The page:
So you've decided to start piano lessons. Congratulations! But before you have that first lesson, here are my top eight tips of things to do before you have that first lesson. These will help you save time and money and help you get the most out of that first lesson.
#1: Buy a piano
OK, this might seem obvious, but you would be surprised how often I am asked if it is possible to start piano lessons without a piano. Since it is impossible to make any progress without an instrument, save your money on wasted lessons and get that piano first.
It is also not possible to start lessons without access to a decent instrument. This does not mean that you have to have a Steinway grand piano in your house, but it does mean that, at the very least, you will have a touch sensitive digital piano with weighted keys (see my guide to pianos/keyboards in my BLOG).
If you have the space, an acoustic piano is the most ideal. These days it is pretty easy to find a very reasonably priced second hand instrument – even second hand grands are very cheap.
In the past I have relented and allowed some students to start with lessons without access to a proper instrument on the promise of the parents that they will be shortly buying one, only to have the poor student trying to play on a hopelessly inadequate keyboard for years and years. This is very frustrating as the child often fails to make any progress and the parents wonder why.
#2: Put the Piano in an Appropriate Place
• Don’t put the piano in the TV room. The last thing you want is for there to be a conflict between TV watchers and your piano practise • Don’t put the piano in the loneliest part of the house. Your child probably won’t be that inspired to practise if the piano is in the gloomiest, dustiest or most isolated part of your house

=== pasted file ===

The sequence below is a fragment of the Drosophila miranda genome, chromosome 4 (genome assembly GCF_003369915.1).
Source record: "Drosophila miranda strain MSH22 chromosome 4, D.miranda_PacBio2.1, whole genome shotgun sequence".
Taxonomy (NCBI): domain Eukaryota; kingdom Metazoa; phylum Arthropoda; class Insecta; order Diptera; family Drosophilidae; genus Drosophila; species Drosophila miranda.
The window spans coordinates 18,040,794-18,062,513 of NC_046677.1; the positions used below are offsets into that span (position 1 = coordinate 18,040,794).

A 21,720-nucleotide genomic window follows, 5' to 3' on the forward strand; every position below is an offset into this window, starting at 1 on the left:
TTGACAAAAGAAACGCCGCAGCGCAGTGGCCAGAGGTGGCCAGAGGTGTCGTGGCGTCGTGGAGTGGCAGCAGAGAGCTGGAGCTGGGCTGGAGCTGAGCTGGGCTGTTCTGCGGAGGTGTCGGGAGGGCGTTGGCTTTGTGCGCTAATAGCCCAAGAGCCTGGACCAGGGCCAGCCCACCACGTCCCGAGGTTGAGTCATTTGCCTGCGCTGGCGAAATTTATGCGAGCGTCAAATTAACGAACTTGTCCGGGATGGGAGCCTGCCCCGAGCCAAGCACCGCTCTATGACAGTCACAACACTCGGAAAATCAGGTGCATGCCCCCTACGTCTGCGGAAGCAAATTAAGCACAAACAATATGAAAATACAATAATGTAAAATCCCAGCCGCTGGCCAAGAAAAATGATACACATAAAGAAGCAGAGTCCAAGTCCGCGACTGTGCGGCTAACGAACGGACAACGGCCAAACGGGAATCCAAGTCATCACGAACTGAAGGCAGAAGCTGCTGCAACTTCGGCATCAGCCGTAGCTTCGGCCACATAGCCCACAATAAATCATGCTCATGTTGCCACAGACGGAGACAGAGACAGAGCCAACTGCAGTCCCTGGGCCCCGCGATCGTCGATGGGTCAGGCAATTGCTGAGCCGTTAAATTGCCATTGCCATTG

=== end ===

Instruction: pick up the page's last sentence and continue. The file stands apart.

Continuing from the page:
#3: If you have an acoustic piano, keep it tuned
Pianos do need tuning. You should get it tuned just before your child starts lessons or once the instrument is delivered to your place. From there, tuning it once a year will be enough, but don’t leave it more than 18 months before you get it done again.
#4: Teach your child the music alphabet
You can save some time by teaching your child the music alphabet before they start lessons. So they should be able to say the alphabet from A to G and, even better, if they can say these seven letters forwards and backwards, you’ll save yourself and your child a couple of lessons.
#5: Encourage your child to play around with the piano before you start lessons
There is no substitute for getting a child excited about playing the piano than sitting them down in front of it and letting them have a play with it and pianos are pretty tough.
Encourage your child to play around with different parts of the keyboard: the white and black keys, the high and low keys, the pedals, etc.
#6: Buy an adjustable stool and (possibly) a pedal extender
This is extremely important. The height at which each person sits at the keys is one of the most important aspects of piano playing (read my blog article on Pain and the Piano). And, your child’s feet need to be planted flat on the floor. To this end, you can either put those stacks of telephone books to use, or better still get a pedal extender so that your child can utilise the pedals as soon as possible.
#7: Make sure your child knows right from left
Again, this all saves time and gives your child a head start before they start lessons.
#8: Make a commitment to help your child out with their practise (at least at first)
One of the best indicators of whether a child is going to be successful at the piano is how much time and energy the parents are willing to invest in helping their child out.
This is not to say that you have to know anything about how to play the piano or that you have to spend hours and hours every day helping your child out. It just means that, particularly if your child is quite young, that you will need to sit next to them at first while they practise. You should be encouraging, help them get to the piano (even if it is for 10 minutes here are there) and help them to remember what happened in their lesson...
I strongly encourage parents to sit in on lessons so that they know what is being covered and to help remind their children what they have to do at home between lessons. If that’s not possible, I always write down notes for both the student and the parents. Kids cannot remember everything that happened during the lesson, and they will need reminding. You can also videotape the lessons so that there is a clear reminder of what was covered in the lesson.
You can also help out by just encouraging your child to play little pieces for you or the family or ask them to play that scale or show you how their practise is going. And this will also help give them confidence playing.